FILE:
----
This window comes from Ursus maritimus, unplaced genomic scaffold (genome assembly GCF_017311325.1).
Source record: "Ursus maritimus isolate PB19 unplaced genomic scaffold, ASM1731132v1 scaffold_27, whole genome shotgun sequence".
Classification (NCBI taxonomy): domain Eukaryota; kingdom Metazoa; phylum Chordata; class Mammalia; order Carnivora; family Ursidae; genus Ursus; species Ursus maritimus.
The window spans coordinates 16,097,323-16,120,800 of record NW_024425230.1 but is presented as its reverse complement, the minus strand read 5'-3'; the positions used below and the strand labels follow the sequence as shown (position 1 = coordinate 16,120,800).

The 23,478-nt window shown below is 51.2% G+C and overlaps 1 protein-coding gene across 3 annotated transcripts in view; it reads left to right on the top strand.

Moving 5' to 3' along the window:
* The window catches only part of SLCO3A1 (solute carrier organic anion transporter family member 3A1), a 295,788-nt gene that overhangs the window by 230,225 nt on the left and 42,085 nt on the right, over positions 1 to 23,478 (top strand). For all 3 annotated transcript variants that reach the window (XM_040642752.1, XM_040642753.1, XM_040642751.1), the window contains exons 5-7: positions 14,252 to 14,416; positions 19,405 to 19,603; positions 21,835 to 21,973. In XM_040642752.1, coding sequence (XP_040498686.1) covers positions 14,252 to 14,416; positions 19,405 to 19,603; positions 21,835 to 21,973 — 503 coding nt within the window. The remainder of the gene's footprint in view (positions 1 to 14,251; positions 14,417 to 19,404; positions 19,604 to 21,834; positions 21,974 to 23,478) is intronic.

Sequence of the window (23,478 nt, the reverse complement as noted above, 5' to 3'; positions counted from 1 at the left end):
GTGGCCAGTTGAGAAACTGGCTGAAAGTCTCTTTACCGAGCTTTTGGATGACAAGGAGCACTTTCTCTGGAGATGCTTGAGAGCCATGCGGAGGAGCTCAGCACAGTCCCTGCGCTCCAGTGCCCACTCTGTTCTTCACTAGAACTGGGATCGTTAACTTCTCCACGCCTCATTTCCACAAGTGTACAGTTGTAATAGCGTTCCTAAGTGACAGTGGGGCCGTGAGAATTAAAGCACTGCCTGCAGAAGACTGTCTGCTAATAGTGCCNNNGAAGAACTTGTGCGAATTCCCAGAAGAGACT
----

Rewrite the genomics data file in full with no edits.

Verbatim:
This window comes from Ursus maritimus, unplaced genomic scaffold (genome assembly GCF_017311325.1).
Source record: "Ursus maritimus isolate PB19 unplaced genomic scaffold, ASM1731132v1 scaffold_27, whole genome shotgun sequence".
Classification (NCBI taxonomy): domain Eukaryota; kingdom Metazoa; phylum Chordata; class Mammalia; order Carnivora; family Ursidae; genus Ursus; species Ursus maritimus.
The window spans coordinates 16,097,323-16,120,800 of record NW_024425230.1 but is presented as its reverse complement, the minus strand read 5'-3'; the positions used below and the strand labels follow the sequence as shown (position 1 = coordinate 16,120,800).

The 23,478-nt window shown below is 51.2% G+C and overlaps 1 protein-coding gene across 3 annotated transcripts in view; it reads left to right on the top strand.

Moving 5' to 3' along the window:
* The window catches only part of SLCO3A1 (solute carrier organic anion transporter family member 3A1), a 295,788-nt gene that overhangs the window by 230,225 nt on the left and 42,085 nt on the right, over positions 1 to 23,478 (top strand). For all 3 annotated transcript variants that reach the window (XM_040642752.1, XM_040642753.1, XM_040642751.1), the window contains exons 5-7: positions 14,252 to 14,416; positions 19,405 to 19,603; positions 21,835 to 21,973. In XM_040642752.1, coding sequence (XP_040498686.1) covers positions 14,252 to 14,416; positions 19,405 to 19,603; positions 21,835 to 21,973 — 503 coding nt within the window. The remainder of the gene's footprint in view (positions 1 to 14,251; positions 14,417 to 19,404; positions 19,604 to 21,834; positions 21,974 to 23,478) is intronic.

Sequence of the window (23,478 nt, the reverse complement as noted above, 5' to 3'; positions counted from 1 at the left end):
GTGGCCAGTTGAGAAACTGGCTGAAAGTCTCTTTACCGAGCTTTTGGATGACAAGGAGCACTTTCTCTGGAGATGCTTGAGAGCCATGCGGAGGAGCTCAGCACAGTCCCTGCGCTCCAGTGCCCACTCTGTTCTTCACTAGAACTGGGATCGTTAACTTCTCCACGCCTCATTTCCACAAGTGTACAGTTGTAATAGCGTTCCTAAGTGACAGTGGGGCCGTGAGAATTAAAGCACTGCCTGCAGAAGACTGTCTGCTAATAGTGCCNNNGAAGAACTTGTGCGAATTCCCAGAAGAGACT